Another way to remove a hurdle, according to Ward Horton: Lower costs for cannabis companies by reducing arbitrary regulations, such as requiring labels to be a set size and printed on special paper.

Progress in Portland

At the city level, Portland is leading the state’s conversation about increasing opportunities for would-be cannabis entrepreneurs who come from socially disadvantaged backgrounds.

The city’s Office of Community and Civic Life recently tapped Dasheeda Dawson to be its new cannabis program supervisor.

According to Dawson, the conversation about how social equity should be defined has begun.

“That’s why I was selected to oversee the Portland program,” she said. “There is a lot of work to be done.”

Dawson said social equity has been defined as a theory for policymaking and city programs as a way to ensure everyone has equitable access to take advantage of what is available to all citizens.

But she noted that certain barriers have “caused inequity across a lot of our society.”

For example, Dawson cited rules that bar people from working for or owning a cannabis company if they’ve previously been arrested for marijuana-related charges.

Social equity rules, she added, should help to correct that.

Her goals are to execute on the intent of the social equity push and to track how social equity money is performing in the industry.

To date, the city has given out about $1 million in grants for social equity initiatives, according to Dawson.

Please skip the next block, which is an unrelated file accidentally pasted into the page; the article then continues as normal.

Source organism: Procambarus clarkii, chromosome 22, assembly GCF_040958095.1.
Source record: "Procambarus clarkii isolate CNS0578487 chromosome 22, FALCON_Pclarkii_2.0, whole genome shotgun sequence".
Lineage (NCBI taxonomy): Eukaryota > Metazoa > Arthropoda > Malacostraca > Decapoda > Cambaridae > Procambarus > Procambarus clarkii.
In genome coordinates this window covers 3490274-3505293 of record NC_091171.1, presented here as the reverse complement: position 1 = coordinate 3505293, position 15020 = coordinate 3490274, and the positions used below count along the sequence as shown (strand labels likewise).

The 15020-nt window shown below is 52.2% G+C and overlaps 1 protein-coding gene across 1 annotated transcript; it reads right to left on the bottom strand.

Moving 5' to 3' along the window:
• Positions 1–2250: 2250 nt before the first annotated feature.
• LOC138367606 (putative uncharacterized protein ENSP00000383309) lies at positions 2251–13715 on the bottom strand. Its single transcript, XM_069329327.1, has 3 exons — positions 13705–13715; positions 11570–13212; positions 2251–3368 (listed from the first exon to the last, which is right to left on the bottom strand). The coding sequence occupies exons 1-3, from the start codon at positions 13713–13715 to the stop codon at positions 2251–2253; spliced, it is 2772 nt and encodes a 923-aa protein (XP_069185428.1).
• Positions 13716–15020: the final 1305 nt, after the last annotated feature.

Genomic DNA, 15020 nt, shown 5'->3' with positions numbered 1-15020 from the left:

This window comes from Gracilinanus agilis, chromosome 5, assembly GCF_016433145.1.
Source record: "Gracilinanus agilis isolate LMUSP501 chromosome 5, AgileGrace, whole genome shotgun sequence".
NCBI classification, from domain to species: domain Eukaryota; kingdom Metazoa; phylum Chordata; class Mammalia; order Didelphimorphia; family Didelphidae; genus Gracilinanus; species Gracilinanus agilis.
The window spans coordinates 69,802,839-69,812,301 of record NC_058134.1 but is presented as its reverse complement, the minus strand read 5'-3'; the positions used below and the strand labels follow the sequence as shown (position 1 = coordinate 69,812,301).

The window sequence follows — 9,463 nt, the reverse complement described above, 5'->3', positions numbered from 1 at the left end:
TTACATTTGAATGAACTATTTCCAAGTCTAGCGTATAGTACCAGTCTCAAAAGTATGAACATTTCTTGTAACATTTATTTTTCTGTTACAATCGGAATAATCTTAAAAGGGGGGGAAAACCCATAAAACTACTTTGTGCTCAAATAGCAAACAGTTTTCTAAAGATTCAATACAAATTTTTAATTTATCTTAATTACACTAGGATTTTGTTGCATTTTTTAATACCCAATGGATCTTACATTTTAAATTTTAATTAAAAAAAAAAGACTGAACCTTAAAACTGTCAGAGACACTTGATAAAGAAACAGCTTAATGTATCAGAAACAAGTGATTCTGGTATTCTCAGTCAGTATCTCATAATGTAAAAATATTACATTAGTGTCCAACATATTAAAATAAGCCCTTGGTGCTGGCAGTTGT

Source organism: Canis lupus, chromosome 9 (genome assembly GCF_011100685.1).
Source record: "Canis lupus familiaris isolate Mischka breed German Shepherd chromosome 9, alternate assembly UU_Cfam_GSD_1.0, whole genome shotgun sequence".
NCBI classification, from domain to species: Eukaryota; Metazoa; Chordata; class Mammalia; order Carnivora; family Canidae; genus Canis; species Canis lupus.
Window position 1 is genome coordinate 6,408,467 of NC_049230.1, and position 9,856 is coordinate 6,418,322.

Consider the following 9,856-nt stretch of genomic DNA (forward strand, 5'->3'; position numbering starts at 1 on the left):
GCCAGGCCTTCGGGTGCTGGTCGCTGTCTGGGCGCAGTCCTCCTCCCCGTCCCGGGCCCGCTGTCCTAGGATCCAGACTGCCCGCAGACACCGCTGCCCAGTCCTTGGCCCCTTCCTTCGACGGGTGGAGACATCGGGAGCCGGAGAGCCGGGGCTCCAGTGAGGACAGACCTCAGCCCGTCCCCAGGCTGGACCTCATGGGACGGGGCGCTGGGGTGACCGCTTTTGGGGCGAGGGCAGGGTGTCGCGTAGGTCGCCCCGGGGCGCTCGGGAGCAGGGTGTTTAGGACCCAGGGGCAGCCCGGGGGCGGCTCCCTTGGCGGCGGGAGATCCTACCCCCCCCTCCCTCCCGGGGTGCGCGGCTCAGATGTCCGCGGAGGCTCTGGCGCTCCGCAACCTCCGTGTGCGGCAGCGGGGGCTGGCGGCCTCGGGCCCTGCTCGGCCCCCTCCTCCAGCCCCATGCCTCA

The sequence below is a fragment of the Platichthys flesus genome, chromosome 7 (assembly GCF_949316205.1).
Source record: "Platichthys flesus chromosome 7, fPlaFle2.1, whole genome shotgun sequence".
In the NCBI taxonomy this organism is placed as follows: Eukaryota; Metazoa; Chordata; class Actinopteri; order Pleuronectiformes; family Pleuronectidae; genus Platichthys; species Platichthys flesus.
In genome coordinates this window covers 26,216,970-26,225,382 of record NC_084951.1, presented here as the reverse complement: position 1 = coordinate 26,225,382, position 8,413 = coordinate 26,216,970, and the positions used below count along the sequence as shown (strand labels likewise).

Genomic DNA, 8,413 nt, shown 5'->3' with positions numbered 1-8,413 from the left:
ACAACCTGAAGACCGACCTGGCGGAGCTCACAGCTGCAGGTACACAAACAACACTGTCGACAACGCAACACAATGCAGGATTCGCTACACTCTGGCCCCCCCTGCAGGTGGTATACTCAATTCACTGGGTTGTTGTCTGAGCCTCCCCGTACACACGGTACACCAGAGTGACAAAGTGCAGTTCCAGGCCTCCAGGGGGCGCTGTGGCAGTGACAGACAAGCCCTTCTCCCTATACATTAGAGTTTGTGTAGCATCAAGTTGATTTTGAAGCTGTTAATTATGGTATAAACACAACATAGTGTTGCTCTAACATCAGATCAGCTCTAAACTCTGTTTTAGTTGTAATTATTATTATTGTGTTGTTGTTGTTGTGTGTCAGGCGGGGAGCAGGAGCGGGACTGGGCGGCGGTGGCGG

Not enough

Kendra Freeman, chief product officer at Portland-based sports CBD company Mendi and board member of the Oregon Cannabis Association, noted that while the licensing fees are relatively low at $6,000, the other costs associated with starting a marijuana company can be prohibitive.

She would like to see more statewide grants and tax allocation for the Black and brown communities.

“This plant became illegal because of racism,” Freeman said, questioning why social equity wasn’t part of Oregon’s rules from the start.

“Even today as we’re talking, there are people sitting in jail for marijuana crimes and there are people making billions of dollars with the same plant. That’s not right.”

Freeman called on the leaders of Oregon to look at the “big picture.”

Without leveling the playing field for minority marijuana entrepreneurs, “the cannabis industry will always look a certain way, and that’s not diverse,” Freeman said.

“They didn’t get it written in the legislation, but I’m hoping the leaders are listening now,” she added.

Oregon should do better than even Illinois, Freeman said, because she expects once business licenses in that state start going out, there won’t be people of color filling the role of executives.

“People are tired of hearing social equity is working when it’s really not,” she added.

Bart Schaneman can be reached at [email protected]

For a sampling of organizations and efforts that support, foster and enhance social equity in the cannabis industry as well as opportunities for minorities, overall diversity and racial justice, click here

Leave a Reply

Your email address will not be published. Required fields are marked *